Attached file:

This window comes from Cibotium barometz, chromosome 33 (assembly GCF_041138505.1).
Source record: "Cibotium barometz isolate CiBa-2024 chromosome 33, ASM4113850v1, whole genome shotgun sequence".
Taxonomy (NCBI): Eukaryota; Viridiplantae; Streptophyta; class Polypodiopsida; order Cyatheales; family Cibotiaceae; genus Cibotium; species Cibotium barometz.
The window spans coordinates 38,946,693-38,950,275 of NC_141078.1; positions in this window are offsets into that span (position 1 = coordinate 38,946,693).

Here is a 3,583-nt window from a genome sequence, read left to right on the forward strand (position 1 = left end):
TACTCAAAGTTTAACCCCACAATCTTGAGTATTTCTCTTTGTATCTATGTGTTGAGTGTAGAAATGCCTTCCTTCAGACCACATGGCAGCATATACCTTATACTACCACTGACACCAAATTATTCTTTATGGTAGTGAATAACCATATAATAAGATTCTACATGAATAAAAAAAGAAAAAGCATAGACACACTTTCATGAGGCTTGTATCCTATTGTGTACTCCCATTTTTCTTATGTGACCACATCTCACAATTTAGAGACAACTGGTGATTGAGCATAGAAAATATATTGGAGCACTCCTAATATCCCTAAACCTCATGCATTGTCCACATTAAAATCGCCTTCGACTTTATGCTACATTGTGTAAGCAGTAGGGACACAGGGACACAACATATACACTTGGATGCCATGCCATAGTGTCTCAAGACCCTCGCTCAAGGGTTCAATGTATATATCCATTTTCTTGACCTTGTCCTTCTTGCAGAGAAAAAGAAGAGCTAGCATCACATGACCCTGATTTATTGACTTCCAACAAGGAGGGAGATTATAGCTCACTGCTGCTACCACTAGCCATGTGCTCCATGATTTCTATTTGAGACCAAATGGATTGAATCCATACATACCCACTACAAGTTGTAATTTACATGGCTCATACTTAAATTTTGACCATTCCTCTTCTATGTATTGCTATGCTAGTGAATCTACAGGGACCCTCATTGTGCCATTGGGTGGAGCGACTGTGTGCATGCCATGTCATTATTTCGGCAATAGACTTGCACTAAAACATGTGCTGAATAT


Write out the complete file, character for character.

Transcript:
This window comes from Cibotium barometz, chromosome 33 (assembly GCF_041138505.1).
Source record: "Cibotium barometz isolate CiBa-2024 chromosome 33, ASM4113850v1, whole genome shotgun sequence".
Taxonomy (NCBI): Eukaryota; Viridiplantae; Streptophyta; class Polypodiopsida; order Cyatheales; family Cibotiaceae; genus Cibotium; species Cibotium barometz.
The window spans coordinates 38,946,693-38,950,275 of NC_141078.1; positions in this window are offsets into that span (position 1 = coordinate 38,946,693).

Here is a 3,583-nt window from a genome sequence, read left to right on the forward strand (position 1 = left end):
TACTCAAAGTTTAACCCCACAATCTTGAGTATTTCTCTTTGTATCTATGTGTTGAGTGTAGAAATGCCTTCCTTCAGACCACATGGCAGCATATACCTTATACTACCACTGACACCAAATTATTCTTTATGGTAGTGAATAACCATATAATAAGATTCTACATGAATAAAAAAAGAAAAAGCATAGACACACTTTCATGAGGCTTGTATCCTATTGTGTACTCCCATTTTTCTTATGTGACCACATCTCACAATTTAGAGACAACTGGTGATTGAGCATAGAAAATATATTGGAGCACTCCTAATATCCCTAAACCTCATGCATTGTCCACATTAAAATCGCCTTCGACTTTATGCTACATTGTGTAAGCAGTAGGGACACAGGGACACAACATATACACTTGGATGCCATGCCATAGTGTCTCAAGACCCTCGCTCAAGGGTTCAATGTATATATCCATTTTCTTGACCTTGTCCTTCTTGCAGAGAAAAAGAAGAGCTAGCATCACATGACCCTGATTTATTGACTTCCAACAAGGAGGGAGATTATAGCTCACTGCTGCTACCACTAGCCATGTGCTCCATGATTTCTATTTGAGACCAAATGGATTGAATCCATACATACCCACTACAAGTTGTAATTTACATGGCTCATACTTAAATTTTGACCATTCCTCTTCTATGTATTGCTATGCTAGTGAATCTACAGGGACCCTCATTGTGCCATTGGGTGGAGCGACTGTGTGCATGCCATGTCATTATTTCGGCAATAGACTTGCACTAAAACATGTGCTGAATAT